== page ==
Antoine Predock has designed projects all round the world, but even 30 years later, one of his favorites is the Rio Grande Nature Center State Park.
“It’s way, way up there,” said Predock, a renowned architect with offices in Los Angeles and Taiwan in addition to Albuquerque. “In terms of the site and its social ethos, I think it’s way up there. To have this in my back yard, I would have to put it in the Top 10.”
Predock will discuss his role in designing the Nature Center at the west end of Candelaria NW on Saturday at a 30th anniversary celebration. The free event is at 1:30 p.m. There is a $3 day-use parking fee.
Predock won the highest honor in architecture in 2006 when he received the American Institute of Architects’ Gold Medal. He has also received the lifetime achievement award from the Cooper-Hewitt National Design Museum. Predock has designed a number of noteworthy buildings, including the Canadian Museum for Human Rights, the National Palace Museum in Taiwan, the Xianfan City Museum in China, as well as the San Diego Padres ballpark in California.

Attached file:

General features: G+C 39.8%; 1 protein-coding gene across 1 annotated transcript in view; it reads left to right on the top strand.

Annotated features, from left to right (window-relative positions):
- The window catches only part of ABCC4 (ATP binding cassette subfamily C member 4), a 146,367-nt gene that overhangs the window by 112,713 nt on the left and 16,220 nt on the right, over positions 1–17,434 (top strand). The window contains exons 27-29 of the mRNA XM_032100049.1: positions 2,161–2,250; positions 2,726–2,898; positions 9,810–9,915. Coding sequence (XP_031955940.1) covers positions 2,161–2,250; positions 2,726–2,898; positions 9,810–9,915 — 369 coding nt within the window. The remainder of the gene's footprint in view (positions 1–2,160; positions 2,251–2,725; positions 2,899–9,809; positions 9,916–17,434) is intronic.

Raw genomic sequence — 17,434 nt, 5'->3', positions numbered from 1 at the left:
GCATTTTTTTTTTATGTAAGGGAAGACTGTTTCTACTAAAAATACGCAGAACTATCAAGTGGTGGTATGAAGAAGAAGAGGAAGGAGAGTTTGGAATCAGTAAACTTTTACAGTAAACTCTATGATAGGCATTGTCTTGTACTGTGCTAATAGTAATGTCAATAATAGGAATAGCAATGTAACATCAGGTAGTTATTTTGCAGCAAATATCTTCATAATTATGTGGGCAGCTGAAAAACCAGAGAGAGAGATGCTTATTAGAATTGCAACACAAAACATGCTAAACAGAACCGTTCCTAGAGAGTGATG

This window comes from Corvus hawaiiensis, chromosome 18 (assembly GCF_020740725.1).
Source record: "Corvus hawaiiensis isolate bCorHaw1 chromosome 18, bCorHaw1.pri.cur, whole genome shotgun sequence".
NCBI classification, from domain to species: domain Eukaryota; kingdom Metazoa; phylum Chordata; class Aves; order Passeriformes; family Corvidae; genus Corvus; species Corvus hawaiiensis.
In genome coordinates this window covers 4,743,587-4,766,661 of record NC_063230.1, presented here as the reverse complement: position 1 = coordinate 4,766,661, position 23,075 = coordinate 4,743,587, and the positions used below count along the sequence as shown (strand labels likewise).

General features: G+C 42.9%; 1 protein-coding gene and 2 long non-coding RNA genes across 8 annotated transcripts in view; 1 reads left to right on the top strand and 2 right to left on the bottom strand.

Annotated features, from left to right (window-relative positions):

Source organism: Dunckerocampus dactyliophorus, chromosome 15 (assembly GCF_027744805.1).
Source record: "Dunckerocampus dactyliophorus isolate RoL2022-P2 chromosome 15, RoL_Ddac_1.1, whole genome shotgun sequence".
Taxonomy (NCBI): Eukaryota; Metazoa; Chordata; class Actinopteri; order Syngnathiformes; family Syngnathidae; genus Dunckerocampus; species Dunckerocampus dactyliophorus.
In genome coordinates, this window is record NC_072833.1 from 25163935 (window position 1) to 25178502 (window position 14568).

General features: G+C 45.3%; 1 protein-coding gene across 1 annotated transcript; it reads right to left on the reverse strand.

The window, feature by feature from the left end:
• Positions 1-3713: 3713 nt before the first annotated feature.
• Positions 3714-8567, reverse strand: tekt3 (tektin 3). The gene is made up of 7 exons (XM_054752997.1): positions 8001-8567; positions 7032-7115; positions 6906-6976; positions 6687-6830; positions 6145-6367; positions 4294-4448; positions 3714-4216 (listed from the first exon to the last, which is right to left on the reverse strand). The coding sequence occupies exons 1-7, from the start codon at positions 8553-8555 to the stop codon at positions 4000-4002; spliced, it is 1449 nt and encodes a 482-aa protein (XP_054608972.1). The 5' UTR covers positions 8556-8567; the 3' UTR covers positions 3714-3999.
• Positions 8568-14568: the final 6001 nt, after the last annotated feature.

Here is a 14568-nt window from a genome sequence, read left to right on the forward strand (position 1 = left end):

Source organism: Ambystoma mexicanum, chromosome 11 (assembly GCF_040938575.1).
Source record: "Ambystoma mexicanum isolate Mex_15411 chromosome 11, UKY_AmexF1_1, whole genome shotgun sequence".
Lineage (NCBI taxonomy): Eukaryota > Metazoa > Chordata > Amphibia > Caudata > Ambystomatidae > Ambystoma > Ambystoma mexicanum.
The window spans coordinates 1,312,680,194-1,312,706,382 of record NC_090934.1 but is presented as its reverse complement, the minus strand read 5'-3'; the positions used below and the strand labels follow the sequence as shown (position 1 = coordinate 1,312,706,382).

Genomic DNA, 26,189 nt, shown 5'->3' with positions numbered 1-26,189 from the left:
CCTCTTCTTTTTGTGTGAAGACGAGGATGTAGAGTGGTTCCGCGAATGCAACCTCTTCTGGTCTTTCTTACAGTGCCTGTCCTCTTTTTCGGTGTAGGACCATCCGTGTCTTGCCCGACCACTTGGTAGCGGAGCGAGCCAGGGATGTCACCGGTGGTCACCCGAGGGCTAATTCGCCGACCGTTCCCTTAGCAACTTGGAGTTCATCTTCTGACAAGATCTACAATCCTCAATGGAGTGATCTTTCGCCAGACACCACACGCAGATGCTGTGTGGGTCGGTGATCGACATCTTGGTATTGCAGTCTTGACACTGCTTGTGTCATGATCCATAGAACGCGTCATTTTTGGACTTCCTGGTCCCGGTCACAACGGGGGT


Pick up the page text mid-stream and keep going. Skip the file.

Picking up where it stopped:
“It’s a time of celebration,” Predock said of Saturday’s event. “Thirty years and it’s getting better all the time.”
When Predock set about designing the Nature Center, the area was strewn with litter and was known more as a place for people to party by the river.
Now, it’s an oasis in the middle of a metropolitan area that provides a haven for airborne and earthbound animals, not to mention those that stroll about upright on two feet.
“The bosque is a treasure to the state of New Mexico and to Albuquerque and everybody that lives here,” Predock said.
But it wasn’t always that way.
A dedicated group of local residents and organizations helped convince state and city officials of the necessity of preserving the bosque.
Once it was cleaned up, Predock wanted to incorporate the beauty of the surrounding area into the overall plan of the park.
Toward that end, the building was purposely set well back and away from the parking lot and surrounding neighborhood, he said.
“I wanted you to be able to experience the bosque as you walked up to the center, with something of a mystery of what was there,” Predock said.
Likewise, the viewing areas within the center were strategically placed to take best advantage of the site, he said.
“I call it a ‘Zen view,'” Predock said. “The animals don’t know that we’re watching them; that we’re spying on them.”
Predock’s talk is the only event on the docket to acknowledge the anniversary, but people shouldn’t need an excuse to visit the center, he said.
“It’s still a big part of my life,” Predock said. “I don’t think people realize how unique this is. I’ve designed other nature centers but to have one right in the middle of the city is very important. I think, it’s exciting that Albuquerque has something that nobody else has.”
For more information call 344-7240 and ask for Beth Dillingham.
— This article appeared on page 1 of the West Side Journal